WHITHER GOD BRINGS US
Cambridge and the Reformation Martyrs
David Llewellyn Jenkins
In the decade following Martin Luther’s nailing of his ninety-five theses to the door of the castle church of Wittenberg in 1517, the phenomenon of social and religious change known as the Reformation made rapid inroads across a spiritually-starved Europe. In England the nursing mother of this new movement was the University of Cambridge. The most brilliant scholars of their generation, men like Robert Barnes and John Frith, were called to resistance and reform by the rule of truth they found in the inscripturated Word of God. To these early makers of the English Protestant tradition the rediscovery of a gracious God and a saving Christ meant more than the established order of Christendom.
By the end of the 1530s, however, Henry VIII had begun to move away from the path of religious reform. The Act of Six Articles (1539) defined in thoroughly orthodox terms the doctrinal form of the English Church. Far worse was to follow. After the death of Edward VI – ‘the young Josiah’ – in July 1553, Mary I set about restoring every aspect of Rome’s dominion. In forty-five months between February 1555 and November 1558, nearly 300 Reformed Christians were burned alive. It is doubtful whether any university in Europe suffered more than Cambridge for pitting the Word of God, unadulterated and unabbreviated, against the customs and decrees of the medieval church. Whither God Brings Us makes available to a modern readership the story of those who gave up their families, their positions and their lives in the cause of Christ; at the stake and in the prison the doctrine of the Gospel won its most glorious triumph.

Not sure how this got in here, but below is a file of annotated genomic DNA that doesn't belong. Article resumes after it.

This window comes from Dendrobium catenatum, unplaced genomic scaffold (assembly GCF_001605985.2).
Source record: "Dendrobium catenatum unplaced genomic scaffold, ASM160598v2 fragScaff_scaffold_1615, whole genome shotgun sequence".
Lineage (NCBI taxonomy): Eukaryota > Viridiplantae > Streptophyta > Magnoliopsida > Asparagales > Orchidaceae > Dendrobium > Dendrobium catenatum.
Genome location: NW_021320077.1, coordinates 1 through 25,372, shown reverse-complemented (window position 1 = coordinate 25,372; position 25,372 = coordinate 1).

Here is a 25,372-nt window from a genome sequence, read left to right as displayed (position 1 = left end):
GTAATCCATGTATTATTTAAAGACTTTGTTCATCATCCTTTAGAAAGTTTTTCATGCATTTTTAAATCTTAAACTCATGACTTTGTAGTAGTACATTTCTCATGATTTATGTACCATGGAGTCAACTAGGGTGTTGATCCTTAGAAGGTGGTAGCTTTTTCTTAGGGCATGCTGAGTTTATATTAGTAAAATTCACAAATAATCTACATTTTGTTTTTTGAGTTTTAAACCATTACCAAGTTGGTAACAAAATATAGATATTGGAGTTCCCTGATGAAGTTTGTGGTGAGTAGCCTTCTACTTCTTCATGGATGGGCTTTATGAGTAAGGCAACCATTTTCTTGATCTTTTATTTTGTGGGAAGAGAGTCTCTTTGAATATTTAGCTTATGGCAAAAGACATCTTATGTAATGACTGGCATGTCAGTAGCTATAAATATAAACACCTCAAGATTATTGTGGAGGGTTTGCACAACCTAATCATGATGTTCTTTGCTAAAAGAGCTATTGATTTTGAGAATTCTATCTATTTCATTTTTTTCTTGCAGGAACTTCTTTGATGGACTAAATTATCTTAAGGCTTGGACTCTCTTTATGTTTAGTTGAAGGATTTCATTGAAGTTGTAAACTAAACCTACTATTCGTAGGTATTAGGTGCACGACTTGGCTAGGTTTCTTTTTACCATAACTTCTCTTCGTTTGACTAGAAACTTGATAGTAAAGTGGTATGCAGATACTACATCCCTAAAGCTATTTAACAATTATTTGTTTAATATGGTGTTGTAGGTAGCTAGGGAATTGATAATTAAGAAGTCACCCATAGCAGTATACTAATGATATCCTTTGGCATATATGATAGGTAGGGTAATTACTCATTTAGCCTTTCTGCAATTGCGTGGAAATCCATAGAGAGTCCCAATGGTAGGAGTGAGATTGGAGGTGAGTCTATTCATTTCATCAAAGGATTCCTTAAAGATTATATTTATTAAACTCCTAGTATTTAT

A thrilling book that will put steel in the backbone of any who read it. I was moved to tears by the courage, wisdom and humility of these humble people.
Dr Geoffrey Thomas
A magnificent and deeply-moving account of well- and little-known heroes of the English Reformation. An urgent challenge to all who profess the Christian Faith.
Dr Alan C. Clifford
CHARENTON REFORMED PUBLISHING
First published in Great Britain 2018
by Charenton Reformed Publishing
All rights reserved
354 pages £20.00 (case-bound)
Cover concept: A. C. Clifford
Cover image: In 1538 Thomas Cromwell ordered that a copy of the Great Bible – the first authorized edition of the Bible in English – be stationed in every parish church, thus underlining the move to a new Christianity. An illustration from a popular abridgement of Foxe’s Acts and Monuments (London: Adams, 1873).